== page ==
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Martin Cauchon, of the Groupe Capitales Media, announces the purchase of six newspapers that were owned by Gesca, on March 18, 2015.

Jacques Boissinot/The Canadian Press

Desmarais-owned Gesca Ltée is selling its six regional newspapers to former federal Liberal cabinet minister Martin Cauchon so it can focus entirely on the digital platform of its flagship daily La Presse.

Gesca president Guy Crevier said on Wednesday that the company is encouraged by the results so far of its daily tablet publication La Presse+ and wants to expand it. The regional papers did not quite fit with the tablet business model for various reasons, including reduced access to high-speed Internet in some areas, he said in an interview.

Mr. Cauchon, who was a member of former prime minister Jean Chrétien's cabinet, is heading up a new company, acquiring Quebec City's Le Soleil, Ottawa's Le Droit, Sherbrooke's La Tribune, Chicoutimi's Le Quotidien, Trois-Rivières' Le Nouvelliste and Granby's La Voix de l'Est.

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The value of the deal was not disclosed. Mr. Crevier said not all the papers make money, but that as a group they are profitable.

These are difficult, uncertain times for the newspaper industry, which has for years suffered shutdowns and staff layoffs across North America amid declining ad sales and a dramatic shift to digital and mobile news.

Gesca has a deal to help the Toronto Star build a new tablet edition based on the La Presse+ model. Having spent $40-million to launch the free tablet application two years ago, the company is in regular discussions to add further clients in the United States and Europe, selling them its technology, development and training expertise.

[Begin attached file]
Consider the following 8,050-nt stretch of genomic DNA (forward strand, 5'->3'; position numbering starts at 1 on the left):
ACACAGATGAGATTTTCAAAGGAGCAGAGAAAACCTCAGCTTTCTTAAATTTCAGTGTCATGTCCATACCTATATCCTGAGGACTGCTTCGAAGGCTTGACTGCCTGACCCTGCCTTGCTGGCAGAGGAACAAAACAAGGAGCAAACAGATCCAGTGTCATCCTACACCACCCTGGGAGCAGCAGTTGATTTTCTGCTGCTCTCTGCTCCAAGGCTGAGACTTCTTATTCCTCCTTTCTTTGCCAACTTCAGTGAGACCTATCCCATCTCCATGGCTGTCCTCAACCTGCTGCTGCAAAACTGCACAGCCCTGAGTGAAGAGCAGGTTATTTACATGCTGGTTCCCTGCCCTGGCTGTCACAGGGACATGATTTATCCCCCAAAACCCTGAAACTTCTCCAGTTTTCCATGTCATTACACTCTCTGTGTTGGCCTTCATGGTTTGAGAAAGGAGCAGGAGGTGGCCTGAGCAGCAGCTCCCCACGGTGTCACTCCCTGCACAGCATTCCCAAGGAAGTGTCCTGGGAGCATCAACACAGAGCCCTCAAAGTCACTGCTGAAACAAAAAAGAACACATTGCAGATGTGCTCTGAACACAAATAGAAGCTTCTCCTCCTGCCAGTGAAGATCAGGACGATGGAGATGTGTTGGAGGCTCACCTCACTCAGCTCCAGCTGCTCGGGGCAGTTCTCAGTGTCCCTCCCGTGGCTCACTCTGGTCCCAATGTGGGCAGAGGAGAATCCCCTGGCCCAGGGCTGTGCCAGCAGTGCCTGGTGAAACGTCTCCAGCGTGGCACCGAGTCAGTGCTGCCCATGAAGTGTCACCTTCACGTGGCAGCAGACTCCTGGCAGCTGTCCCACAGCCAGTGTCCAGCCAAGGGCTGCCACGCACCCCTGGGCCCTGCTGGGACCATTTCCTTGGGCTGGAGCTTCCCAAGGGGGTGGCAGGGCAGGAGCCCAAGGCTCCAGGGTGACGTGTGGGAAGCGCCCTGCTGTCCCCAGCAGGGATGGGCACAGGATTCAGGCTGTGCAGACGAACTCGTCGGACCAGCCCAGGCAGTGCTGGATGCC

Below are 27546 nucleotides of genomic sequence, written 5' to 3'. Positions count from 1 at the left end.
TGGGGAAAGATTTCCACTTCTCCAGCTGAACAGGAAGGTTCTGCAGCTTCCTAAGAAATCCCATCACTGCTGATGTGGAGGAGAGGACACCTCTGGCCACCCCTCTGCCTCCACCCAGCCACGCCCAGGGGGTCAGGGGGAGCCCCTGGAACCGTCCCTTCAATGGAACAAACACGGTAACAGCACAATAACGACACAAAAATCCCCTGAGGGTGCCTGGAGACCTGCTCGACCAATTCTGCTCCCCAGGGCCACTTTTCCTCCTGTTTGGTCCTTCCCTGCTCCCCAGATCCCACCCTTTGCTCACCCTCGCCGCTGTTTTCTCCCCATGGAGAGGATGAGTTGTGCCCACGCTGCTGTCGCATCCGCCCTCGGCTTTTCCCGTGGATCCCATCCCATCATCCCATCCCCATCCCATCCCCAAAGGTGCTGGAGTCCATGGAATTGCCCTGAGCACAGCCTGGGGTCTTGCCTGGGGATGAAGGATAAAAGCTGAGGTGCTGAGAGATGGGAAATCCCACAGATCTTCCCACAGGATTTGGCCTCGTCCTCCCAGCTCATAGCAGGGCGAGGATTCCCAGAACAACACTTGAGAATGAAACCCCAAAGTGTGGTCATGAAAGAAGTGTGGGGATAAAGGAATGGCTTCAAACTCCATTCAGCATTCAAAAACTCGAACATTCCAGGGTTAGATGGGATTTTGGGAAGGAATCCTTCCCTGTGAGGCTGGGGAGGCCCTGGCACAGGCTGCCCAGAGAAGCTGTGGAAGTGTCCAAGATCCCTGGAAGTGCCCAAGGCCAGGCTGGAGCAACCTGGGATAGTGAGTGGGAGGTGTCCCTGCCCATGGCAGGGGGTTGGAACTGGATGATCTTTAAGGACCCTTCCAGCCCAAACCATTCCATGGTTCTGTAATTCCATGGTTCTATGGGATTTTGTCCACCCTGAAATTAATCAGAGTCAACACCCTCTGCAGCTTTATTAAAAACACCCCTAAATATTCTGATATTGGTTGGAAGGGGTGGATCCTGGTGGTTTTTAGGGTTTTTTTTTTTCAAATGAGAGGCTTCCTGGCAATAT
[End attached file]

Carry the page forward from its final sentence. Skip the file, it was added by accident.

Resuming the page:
La Presse has also openly speculated about scrapping its print edition in the coming years.

"It's something that we're considering," said Caroline Jamet, the paper's vice-president of communications.

In the meantime, the company is aggressively marketing La Presse+ in print ads and live demonstrations, looking to speed the shift to digital reading, after use of its tablet app spiked an estimated 45 per cent in 2014.

The new company – Groupe Capitales Médias Inc. – is committed to ensuring a strong and thriving regional newspaper network in Quebec, Mr. Cauchon said at a news conference to announce the transaction.

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"We have our challenges," he added.

Pierre-Karl Péladeau, controlling shareholder of Gesca rival Quebecor Inc., quickly fired off a tweet alleging the sale of the papers to Mr. Cauchon is just a "false front" for their intended folding. "The killer question: When?" tweeted Mr. Péladeau, who is running for the leadership of the Parti Québécois.

Mr. Cauchon is a friend of the Desmarais family, who control Gesca through their holding company Power Corp. of Canada.

Mr. Crevier said the sale to Groupe Capitales is not a fire sale and took four months of negotiations before an agreement was reached.

Other would-be buyers expressed interest in the regional publications, he said.

"We came to the conclusion that the model of accelerated transfer to our La Presse+ platform does not hold up for the regional newspapers right now," Mr. Crevier said.

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"I'm not saying that the development [of the tablet] was done to the detriment of the regional newspapers, but over the past three years all of our efforts, all of our strategies, have been centred on La Presse+."

The regional papers now get to fly under their own power, he added.

"They were in a bit of a holding pattern for two, three years."

Agreements are being put in place for the exchange of selected content between Groupe Capitales and La Presse, Mr. Crevier said.

Claude Gagnon, head of Gesca's regional newspaper group, will take on the position of chief executive officer of Groupe Capitales, continuing in his role as president and publisher of Le Soleil.

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